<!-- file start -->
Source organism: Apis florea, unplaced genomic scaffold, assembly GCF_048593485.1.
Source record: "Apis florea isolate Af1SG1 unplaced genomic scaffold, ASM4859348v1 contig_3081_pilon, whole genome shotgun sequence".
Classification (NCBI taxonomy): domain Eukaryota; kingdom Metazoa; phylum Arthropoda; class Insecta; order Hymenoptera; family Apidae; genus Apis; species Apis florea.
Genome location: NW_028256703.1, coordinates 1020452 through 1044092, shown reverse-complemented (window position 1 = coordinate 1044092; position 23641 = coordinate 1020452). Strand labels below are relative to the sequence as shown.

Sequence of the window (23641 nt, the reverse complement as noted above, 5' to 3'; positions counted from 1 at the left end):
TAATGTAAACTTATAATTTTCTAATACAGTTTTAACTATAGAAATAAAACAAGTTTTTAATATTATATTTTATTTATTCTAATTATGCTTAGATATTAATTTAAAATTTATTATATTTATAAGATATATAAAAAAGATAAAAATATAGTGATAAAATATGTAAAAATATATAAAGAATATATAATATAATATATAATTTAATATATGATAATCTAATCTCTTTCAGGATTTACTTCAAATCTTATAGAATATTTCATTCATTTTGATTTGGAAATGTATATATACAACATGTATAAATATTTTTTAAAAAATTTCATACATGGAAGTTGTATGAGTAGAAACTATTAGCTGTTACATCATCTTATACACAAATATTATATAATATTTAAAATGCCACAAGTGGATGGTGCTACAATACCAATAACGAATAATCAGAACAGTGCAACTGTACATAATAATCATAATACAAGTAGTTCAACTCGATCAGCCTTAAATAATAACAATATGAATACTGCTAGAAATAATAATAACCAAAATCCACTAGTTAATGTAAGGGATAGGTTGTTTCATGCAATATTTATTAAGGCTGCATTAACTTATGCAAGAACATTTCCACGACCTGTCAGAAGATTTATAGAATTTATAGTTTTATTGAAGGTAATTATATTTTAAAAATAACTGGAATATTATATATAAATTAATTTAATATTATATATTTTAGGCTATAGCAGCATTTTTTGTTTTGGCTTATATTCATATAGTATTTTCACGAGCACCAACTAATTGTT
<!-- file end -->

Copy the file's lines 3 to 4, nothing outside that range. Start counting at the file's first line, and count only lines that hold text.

Classification (NCBI taxonomy): domain Eukaryota; kingdom Metazoa; phylum Arthropoda; class Insecta; order Hymenoptera; family Apidae; genus Apis; species Apis florea.
Genome location: NW_028256703.1, coordinates 1020452 through 1044092, shown reverse-complemented (window position 1 = coordinate 1044092; position 23641 = coordinate 1020452). Strand labels below are relative to the sequence as shown.